Brigatinib is a tyrosine kinase receptor inhibitor and antineoplastic agent used in the therapy of selected forms of advanced non-small cell lung cancer. Brigatinib is associated with a moderate rate of transient elevations in serum aminotransferase levels during therapy but has yet to be linked to instances of clinically apparent acute liver injury.
Brigatinib (bri ga' ti nib) is a small molecule tyrosine kinase receptor inhibitor with potent activity against anaplastic lymphoma kinase (ALK) that is rearranged and mutated in some cancers including approximately 5% of non-small cell lung cancer (NSCLC). The mutated, rearranged ALK promotes unregulated cell growth and proliferation. Brigatinib has been found to inhibit mutated ALK in cell culture and in several clinical trials was found to induce objective responses in a proportion of patients with refractory, advanced NSCLC that are ALK-positive. Brigatinib was approved for use in the United States in 2017 in patients with ALK-positive, metastatic NSCLC who have progressed despite therapy with first generation ALK inhibitors (such as crizotinib). Brigatinib is available in tablets of 30, 90 and 180 mg under the brand name Alunbrig. The recommended dose is 90 to 180 mg daily, continued until disease progression or intolerable toxicity occurs. Side effects are common and can be dose limiting. Common adverse events include fatigue, nausea, diarrhea, headache and cough. Less common but potentially severe side effects include severe pulmonary toxicity, interstitial lung disease, myopathy, bradycardia and embryo-fetal toxicity.
In preregistration trials of brigatinib, ALT elevations occurred in up to 40% of patients but values above 5 times the upper limit of normal (ULN) were found in only 1% to 3%. Brigatinib therapy was also associated with frequent elevations in alkaline phosphatase (15% to 29%), but the serum enzyme elevations were usually mild-to-moderate in degree as well as asymptomatic and transient in nature. Clinically apparent liver injury with jaundice was not reported in the prelicensure studies of brigatinib and no reports have been published since its approval. In general, the ALK kinase inhibitors are associated with a high rate of serum enzymes elevations during therapy, but convincing cases of idiosyncratic, clinically apparent liver injury from their use have been rare. Most cases have been reported with crizotinib [approved in 2011] which is also the most frequently used of the kinase inhibitors with activity against ALK. Cases of liver injury with jaundice were reported to occur in trials of alectinib  and ceritinib , but details were not provided. Thus, acute liver injury with jaundice may occur with brigatinib but it must be rare if it occurs at all.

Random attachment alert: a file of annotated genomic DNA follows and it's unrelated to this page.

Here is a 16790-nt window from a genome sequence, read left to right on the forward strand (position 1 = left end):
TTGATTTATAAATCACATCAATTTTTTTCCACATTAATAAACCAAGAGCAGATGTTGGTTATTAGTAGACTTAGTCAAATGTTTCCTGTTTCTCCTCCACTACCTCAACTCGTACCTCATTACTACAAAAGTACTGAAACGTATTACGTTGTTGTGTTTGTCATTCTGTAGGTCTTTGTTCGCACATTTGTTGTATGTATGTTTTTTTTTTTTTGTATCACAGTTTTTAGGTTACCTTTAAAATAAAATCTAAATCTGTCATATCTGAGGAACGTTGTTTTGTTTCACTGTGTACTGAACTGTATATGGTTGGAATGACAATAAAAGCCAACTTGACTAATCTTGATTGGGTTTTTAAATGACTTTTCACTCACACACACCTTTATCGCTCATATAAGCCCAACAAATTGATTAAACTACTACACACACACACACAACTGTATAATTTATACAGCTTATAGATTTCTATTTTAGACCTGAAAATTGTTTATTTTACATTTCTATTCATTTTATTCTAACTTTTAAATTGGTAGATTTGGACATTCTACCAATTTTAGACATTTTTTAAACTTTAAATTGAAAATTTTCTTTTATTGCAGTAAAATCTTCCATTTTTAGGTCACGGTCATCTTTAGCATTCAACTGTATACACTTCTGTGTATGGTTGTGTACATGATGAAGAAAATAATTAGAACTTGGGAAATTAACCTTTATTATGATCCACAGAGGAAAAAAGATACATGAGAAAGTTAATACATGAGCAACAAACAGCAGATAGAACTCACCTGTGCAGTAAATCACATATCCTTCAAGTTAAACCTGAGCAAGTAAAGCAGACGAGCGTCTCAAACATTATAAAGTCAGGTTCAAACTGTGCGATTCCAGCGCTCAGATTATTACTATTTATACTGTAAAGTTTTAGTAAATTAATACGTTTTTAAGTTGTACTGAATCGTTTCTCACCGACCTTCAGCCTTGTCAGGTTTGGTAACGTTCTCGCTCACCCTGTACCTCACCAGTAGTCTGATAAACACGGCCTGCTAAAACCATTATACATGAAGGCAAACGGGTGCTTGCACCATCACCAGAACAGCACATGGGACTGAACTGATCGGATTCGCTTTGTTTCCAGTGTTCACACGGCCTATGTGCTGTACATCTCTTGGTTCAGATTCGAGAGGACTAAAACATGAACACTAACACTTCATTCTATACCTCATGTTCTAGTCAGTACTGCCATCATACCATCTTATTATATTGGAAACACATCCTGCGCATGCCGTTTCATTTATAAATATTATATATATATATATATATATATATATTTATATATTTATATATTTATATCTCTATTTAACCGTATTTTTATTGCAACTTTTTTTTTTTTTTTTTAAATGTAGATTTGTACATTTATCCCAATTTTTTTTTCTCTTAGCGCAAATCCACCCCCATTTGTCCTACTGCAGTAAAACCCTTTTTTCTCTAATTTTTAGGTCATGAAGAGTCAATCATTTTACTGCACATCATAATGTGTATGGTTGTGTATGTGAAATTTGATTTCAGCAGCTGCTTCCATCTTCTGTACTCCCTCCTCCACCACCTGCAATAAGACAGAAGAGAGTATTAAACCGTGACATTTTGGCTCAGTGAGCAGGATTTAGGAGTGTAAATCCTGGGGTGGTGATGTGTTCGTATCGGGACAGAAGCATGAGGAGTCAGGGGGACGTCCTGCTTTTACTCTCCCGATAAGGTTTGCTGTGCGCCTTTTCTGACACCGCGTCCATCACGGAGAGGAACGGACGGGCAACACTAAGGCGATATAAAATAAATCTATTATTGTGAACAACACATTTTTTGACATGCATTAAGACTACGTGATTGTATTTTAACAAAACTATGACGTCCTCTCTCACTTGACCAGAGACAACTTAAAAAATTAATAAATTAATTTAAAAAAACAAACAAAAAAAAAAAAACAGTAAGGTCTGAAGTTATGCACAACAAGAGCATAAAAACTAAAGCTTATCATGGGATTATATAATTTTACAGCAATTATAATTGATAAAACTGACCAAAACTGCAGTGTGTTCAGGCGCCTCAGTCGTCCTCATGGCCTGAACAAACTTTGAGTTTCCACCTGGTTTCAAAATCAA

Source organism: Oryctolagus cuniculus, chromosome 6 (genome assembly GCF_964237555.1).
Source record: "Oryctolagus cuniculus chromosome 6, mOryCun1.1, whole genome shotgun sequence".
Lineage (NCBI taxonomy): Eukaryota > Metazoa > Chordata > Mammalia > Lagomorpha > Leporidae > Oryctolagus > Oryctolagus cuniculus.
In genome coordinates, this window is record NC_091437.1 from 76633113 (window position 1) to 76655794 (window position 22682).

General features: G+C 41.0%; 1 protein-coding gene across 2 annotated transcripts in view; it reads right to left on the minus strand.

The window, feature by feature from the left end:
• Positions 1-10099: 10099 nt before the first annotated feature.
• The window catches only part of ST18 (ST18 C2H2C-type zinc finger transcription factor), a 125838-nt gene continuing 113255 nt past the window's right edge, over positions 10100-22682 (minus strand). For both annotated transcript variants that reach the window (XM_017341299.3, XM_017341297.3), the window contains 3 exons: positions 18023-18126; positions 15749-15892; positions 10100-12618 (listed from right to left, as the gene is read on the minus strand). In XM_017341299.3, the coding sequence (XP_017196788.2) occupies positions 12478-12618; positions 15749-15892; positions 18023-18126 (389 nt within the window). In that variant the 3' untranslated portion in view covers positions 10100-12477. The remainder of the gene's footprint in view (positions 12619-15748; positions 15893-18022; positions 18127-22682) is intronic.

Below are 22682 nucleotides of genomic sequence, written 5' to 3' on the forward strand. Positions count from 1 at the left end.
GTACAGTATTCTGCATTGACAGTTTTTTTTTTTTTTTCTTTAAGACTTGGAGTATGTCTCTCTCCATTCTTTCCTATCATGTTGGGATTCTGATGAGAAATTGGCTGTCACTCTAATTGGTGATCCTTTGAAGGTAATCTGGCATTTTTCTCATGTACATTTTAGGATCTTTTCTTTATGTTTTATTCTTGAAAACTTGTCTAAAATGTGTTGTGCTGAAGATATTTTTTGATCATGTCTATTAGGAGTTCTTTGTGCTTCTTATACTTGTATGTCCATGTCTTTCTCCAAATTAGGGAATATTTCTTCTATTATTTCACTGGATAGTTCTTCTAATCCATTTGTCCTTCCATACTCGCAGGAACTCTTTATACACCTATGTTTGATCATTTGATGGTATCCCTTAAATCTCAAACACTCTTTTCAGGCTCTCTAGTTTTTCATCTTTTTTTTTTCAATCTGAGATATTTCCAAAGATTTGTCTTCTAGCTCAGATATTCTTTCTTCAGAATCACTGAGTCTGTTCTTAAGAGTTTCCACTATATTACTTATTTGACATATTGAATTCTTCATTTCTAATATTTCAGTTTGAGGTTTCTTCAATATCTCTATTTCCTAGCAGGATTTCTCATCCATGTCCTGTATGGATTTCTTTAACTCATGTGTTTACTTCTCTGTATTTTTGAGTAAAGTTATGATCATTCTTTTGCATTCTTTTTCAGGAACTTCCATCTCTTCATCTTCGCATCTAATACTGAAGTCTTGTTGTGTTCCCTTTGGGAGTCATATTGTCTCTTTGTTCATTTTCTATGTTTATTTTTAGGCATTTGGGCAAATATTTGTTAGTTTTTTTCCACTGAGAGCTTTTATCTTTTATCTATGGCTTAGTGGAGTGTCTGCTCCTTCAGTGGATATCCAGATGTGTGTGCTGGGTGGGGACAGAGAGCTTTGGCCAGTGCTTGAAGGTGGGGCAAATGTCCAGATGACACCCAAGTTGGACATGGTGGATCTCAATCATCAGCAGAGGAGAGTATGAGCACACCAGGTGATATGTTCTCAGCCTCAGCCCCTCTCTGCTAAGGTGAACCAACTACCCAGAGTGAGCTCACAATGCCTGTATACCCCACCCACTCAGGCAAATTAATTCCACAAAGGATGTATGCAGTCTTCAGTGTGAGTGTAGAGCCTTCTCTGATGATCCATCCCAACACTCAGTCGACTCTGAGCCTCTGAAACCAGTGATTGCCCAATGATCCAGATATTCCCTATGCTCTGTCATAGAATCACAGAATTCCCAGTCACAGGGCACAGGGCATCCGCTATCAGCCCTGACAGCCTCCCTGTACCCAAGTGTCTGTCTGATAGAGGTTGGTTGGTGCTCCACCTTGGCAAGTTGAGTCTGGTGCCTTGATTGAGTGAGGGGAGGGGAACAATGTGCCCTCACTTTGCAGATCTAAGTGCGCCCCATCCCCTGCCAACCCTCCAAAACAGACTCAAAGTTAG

Likelihood score: E* (unproved but suspected cause of clinically apparent liver injury).
Mechanism of Injury
Serum enzyme and bilirubin elevations are frequent during therapy with tyrosine kinase inhibitors, but their cause is unknown. The liver injury may be due to direct activity against essential intracellular kinases or to production of a toxic metabolite during metabolism of the kinase inhibitor. Brigatinib is metabolized in the liver predominantly by CYP 3A4 and is susceptible to drug-drug interactions with strong inhibitors or inducers of this microsomal enzyme.
Outcome and Management
Brigatinib has been shown to cause transient serum aminotransferase elevations but has not been linked to cases of clinically apparent liver injury, acute liver failure or chronic hepatitis. The product label recommends monitoring of serum glucose, CPK and pancreatic enzymes, but not specifically routine liver tests. Serum aminotransferase elevations above 5 times the upper limit of normal (if confirmed) should lead to temporary discontinuation, which should be permanent if laboratory values do not improve significantly or resolve within a few weeks or if symptoms or jaundice arise.
Drug Class: Antineoplastic Agents, Protein Kinase Inhibitors
Brigatinib – Alunbrig®
|DRUG||CAS REGISTRY NUMBER||MOLECULAR FORMULA||STRUCTURE|
Top of page